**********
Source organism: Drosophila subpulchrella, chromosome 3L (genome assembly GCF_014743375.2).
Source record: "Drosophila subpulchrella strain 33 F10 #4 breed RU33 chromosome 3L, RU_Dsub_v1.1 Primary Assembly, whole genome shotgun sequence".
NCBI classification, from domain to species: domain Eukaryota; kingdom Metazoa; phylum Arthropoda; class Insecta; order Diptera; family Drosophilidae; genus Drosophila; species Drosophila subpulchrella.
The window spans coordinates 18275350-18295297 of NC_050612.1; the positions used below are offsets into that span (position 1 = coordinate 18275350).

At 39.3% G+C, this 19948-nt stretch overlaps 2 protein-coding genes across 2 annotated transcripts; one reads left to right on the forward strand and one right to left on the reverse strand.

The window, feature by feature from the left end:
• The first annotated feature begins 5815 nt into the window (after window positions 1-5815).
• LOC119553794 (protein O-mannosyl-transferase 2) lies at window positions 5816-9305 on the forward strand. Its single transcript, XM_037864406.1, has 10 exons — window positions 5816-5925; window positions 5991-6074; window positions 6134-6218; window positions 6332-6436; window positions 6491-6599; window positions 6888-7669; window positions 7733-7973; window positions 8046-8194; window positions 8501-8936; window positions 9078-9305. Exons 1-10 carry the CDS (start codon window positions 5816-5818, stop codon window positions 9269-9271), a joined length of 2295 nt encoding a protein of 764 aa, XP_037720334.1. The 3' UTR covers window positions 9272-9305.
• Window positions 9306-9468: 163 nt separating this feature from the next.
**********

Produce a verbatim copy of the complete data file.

Source organism: Drosophila subpulchrella, chromosome 3L (genome assembly GCF_014743375.2).
Source record: "Drosophila subpulchrella strain 33 F10 #4 breed RU33 chromosome 3L, RU_Dsub_v1.1 Primary Assembly, whole genome shotgun sequence".
NCBI classification, from domain to species: domain Eukaryota; kingdom Metazoa; phylum Arthropoda; class Insecta; order Diptera; family Drosophilidae; genus Drosophila; species Drosophila subpulchrella.
The window spans coordinates 18275350-18295297 of NC_050612.1; the positions used below are offsets into that span (position 1 = coordinate 18275350).

At 39.3% G+C, this 19948-nt stretch overlaps 2 protein-coding genes across 2 annotated transcripts; one reads left to right on the forward strand and one right to left on the reverse strand.

The window, feature by feature from the left end:
• The first annotated feature begins 5815 nt into the window (after window positions 1-5815).
• LOC119553794 (protein O-mannosyl-transferase 2) lies at window positions 5816-9305 on the forward strand. Its single transcript, XM_037864406.1, has 10 exons — window positions 5816-5925; window positions 5991-6074; window positions 6134-6218; window positions 6332-6436; window positions 6491-6599; window positions 6888-7669; window positions 7733-7973; window positions 8046-8194; window positions 8501-8936; window positions 9078-9305. Exons 1-10 carry the CDS (start codon window positions 5816-5818, stop codon window positions 9269-9271), a joined length of 2295 nt encoding a protein of 764 aa, XP_037720334.1. The 3' UTR covers window positions 9272-9305.
• Window positions 9306-9468: 163 nt separating this feature from the next.